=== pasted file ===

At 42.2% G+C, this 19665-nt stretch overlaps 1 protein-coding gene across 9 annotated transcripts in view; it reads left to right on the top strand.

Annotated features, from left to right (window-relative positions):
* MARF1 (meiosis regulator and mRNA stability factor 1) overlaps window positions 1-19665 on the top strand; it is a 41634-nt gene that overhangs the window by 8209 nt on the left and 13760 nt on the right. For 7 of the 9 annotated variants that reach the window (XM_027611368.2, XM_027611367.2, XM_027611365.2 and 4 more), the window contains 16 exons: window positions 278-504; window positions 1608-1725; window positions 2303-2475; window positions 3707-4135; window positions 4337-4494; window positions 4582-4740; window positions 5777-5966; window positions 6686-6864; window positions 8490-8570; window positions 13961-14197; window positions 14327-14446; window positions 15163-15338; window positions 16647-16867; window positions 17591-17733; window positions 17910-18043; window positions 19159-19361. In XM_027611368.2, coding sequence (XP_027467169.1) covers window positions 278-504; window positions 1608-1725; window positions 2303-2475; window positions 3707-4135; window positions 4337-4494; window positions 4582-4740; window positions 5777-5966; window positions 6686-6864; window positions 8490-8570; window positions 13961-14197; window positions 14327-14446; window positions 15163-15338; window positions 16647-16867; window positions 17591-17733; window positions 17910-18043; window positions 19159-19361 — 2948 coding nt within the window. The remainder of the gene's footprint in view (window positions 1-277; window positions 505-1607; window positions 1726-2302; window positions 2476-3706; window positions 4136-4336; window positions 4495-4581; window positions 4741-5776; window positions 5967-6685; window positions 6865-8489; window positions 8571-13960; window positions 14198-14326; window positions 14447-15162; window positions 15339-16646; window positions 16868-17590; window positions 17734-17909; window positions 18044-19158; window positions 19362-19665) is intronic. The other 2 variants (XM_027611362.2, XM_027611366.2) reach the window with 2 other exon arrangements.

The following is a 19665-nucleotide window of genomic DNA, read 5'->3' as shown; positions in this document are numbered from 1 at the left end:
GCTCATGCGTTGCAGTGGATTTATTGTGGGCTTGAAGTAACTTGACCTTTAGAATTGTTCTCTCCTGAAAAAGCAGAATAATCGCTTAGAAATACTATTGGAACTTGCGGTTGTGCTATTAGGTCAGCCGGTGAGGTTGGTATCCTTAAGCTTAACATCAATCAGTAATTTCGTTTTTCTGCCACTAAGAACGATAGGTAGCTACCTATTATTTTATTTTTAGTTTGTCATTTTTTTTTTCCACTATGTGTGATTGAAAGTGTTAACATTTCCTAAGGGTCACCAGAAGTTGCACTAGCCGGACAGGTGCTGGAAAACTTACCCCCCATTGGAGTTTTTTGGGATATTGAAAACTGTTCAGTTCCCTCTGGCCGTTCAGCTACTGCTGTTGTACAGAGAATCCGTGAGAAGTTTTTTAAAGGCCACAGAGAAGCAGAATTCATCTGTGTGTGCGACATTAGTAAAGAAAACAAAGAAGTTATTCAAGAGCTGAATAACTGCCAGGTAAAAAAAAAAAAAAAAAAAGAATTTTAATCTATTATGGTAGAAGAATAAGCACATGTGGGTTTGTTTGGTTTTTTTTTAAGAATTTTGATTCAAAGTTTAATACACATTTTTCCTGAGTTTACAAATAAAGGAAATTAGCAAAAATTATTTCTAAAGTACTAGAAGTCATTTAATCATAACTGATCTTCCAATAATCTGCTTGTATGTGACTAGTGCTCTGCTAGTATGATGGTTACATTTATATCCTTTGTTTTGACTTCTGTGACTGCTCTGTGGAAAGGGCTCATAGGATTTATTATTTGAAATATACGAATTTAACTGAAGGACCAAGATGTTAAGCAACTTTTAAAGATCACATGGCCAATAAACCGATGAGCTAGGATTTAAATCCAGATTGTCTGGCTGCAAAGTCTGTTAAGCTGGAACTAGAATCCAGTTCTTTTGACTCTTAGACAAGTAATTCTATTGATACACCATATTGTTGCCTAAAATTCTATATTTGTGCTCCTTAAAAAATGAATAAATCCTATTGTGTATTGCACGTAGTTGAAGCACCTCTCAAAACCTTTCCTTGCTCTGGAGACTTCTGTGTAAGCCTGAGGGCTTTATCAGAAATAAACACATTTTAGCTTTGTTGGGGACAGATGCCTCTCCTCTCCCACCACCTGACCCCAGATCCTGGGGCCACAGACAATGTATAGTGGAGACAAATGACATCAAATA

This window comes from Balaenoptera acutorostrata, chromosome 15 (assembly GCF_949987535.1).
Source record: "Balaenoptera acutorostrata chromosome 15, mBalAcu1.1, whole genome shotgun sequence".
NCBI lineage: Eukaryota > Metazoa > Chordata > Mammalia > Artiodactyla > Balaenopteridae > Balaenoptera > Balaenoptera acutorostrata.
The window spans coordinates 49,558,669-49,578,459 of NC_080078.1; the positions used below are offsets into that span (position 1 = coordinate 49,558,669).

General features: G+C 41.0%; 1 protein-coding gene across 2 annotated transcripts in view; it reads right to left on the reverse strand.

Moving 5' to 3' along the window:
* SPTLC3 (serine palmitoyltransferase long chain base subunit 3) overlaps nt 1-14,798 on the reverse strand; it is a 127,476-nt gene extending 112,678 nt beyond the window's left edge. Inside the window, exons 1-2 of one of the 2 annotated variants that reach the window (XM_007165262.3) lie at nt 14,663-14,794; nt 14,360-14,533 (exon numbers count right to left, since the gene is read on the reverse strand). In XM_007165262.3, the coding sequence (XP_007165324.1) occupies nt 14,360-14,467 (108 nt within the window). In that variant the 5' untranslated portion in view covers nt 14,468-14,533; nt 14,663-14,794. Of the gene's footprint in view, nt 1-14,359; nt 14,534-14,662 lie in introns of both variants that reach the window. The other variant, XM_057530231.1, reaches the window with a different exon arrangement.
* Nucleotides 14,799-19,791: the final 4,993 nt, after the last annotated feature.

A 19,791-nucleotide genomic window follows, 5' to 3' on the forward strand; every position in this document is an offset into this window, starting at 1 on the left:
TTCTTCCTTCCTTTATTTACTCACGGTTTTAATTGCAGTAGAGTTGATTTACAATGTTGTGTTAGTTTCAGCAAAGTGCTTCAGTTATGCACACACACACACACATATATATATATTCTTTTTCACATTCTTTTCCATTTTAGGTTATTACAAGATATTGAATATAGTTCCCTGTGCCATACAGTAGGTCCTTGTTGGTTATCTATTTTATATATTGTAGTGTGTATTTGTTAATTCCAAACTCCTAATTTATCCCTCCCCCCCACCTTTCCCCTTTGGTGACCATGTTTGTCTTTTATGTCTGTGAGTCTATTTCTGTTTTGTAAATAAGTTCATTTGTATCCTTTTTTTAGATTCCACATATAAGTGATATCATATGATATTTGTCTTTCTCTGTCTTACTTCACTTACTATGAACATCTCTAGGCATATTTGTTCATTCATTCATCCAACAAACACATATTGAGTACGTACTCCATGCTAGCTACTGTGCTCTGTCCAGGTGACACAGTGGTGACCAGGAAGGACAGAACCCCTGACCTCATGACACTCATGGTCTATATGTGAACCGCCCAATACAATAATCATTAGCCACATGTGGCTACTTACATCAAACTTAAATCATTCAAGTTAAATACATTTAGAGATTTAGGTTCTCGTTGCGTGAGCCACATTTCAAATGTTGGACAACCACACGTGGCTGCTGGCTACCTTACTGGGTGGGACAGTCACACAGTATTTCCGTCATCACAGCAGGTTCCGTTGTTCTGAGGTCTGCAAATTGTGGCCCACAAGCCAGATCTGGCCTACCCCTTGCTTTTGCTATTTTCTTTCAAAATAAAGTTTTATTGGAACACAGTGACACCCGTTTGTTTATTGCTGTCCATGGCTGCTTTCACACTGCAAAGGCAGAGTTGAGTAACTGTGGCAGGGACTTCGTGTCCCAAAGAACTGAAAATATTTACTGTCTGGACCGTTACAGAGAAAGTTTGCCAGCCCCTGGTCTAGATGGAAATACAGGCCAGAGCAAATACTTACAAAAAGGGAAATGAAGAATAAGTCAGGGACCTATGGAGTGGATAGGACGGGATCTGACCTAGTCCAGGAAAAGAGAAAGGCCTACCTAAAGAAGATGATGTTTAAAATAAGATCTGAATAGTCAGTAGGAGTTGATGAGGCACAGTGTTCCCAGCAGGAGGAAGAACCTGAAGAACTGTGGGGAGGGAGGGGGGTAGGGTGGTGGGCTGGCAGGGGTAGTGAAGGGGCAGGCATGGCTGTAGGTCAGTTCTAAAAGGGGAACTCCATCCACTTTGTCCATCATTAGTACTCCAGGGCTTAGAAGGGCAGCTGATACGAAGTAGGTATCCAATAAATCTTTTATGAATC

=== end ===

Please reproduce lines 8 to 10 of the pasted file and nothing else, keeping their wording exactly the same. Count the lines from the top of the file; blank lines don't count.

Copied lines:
NCBI lineage: Eukaryota > Metazoa > Chordata > Mammalia > Artiodactyla > Balaenopteridae > Balaenoptera > Balaenoptera acutorostrata.
The window spans coordinates 49,558,669-49,578,459 of NC_080078.1; the positions used below are offsets into that span (position 1 = coordinate 49,558,669).

General features: G+C 41.0%; 1 protein-coding gene across 2 annotated transcripts in view; it reads right to left on the reverse strand.